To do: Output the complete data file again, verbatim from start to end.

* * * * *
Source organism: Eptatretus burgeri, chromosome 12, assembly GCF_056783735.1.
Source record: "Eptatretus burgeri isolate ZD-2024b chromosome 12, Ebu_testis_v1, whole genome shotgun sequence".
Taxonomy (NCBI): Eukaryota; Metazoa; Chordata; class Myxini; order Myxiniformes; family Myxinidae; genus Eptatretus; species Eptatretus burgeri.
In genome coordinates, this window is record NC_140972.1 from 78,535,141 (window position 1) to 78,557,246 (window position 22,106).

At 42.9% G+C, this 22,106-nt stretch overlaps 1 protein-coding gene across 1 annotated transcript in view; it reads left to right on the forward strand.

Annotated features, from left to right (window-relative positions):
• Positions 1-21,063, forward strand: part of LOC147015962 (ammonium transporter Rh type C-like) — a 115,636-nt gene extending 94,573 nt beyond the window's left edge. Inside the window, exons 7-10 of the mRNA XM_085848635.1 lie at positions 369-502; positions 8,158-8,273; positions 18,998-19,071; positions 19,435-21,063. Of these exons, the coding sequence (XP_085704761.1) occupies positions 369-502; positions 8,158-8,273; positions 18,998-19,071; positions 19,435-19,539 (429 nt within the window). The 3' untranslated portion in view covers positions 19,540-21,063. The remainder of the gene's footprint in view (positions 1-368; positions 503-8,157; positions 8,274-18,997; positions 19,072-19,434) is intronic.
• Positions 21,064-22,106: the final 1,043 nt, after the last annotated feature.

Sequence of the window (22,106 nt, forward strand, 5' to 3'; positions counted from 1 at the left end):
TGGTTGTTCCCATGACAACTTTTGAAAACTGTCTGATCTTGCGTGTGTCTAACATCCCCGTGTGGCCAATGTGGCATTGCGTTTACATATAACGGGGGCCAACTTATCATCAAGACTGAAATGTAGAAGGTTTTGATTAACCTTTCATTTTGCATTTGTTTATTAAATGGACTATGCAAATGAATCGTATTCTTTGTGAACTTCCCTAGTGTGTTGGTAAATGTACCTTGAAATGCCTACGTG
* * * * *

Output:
Source organism: Eptatretus burgeri, chromosome 12, assembly GCF_056783735.1.
Source record: "Eptatretus burgeri isolate ZD-2024b chromosome 12, Ebu_testis_v1, whole genome shotgun sequence".
Taxonomy (NCBI): Eukaryota; Metazoa; Chordata; class Myxini; order Myxiniformes; family Myxinidae; genus Eptatretus; species Eptatretus burgeri.
In genome coordinates, this window is record NC_140972.1 from 78,535,141 (window position 1) to 78,557,246 (window position 22,106).

At 42.9% G+C, this 22,106-nt stretch overlaps 1 protein-coding gene across 1 annotated transcript in view; it reads left to right on the forward strand.

Annotated features, from left to right (window-relative positions):
• Positions 1-21,063, forward strand: part of LOC147015962 (ammonium transporter Rh type C-like) — a 115,636-nt gene extending 94,573 nt beyond the window's left edge. Inside the window, exons 7-10 of the mRNA XM_085848635.1 lie at positions 369-502; positions 8,158-8,273; positions 18,998-19,071; positions 19,435-21,063. Of these exons, the coding sequence (XP_085704761.1) occupies positions 369-502; positions 8,158-8,273; positions 18,998-19,071; positions 19,435-19,539 (429 nt within the window). The 3' untranslated portion in view covers positions 19,540-21,063. The remainder of the gene's footprint in view (positions 1-368; positions 503-8,157; positions 8,274-18,997; positions 19,072-19,434) is intronic.
• Positions 21,064-22,106: the final 1,043 nt, after the last annotated feature.

Sequence of the window (22,106 nt, forward strand, 5' to 3'; positions counted from 1 at the left end):
TGGTTGTTCCCATGACAACTTTTGAAAACTGTCTGATCTTGCGTGTGTCTAACATCCCCGTGTGGCCAATGTGGCATTGCGTTTACATATAACGGGGGCCAACTTATCATCAAGACTGAAATGTAGAAGGTTTTGATTAACCTTTCATTTTGCATTTGTTTATTAAATGGACTATGCAAATGAATCGTATTCTTTGTGAACTTCCCTAGTGTGTTGGTAAATGTACCTTGAAATGCCTACGTG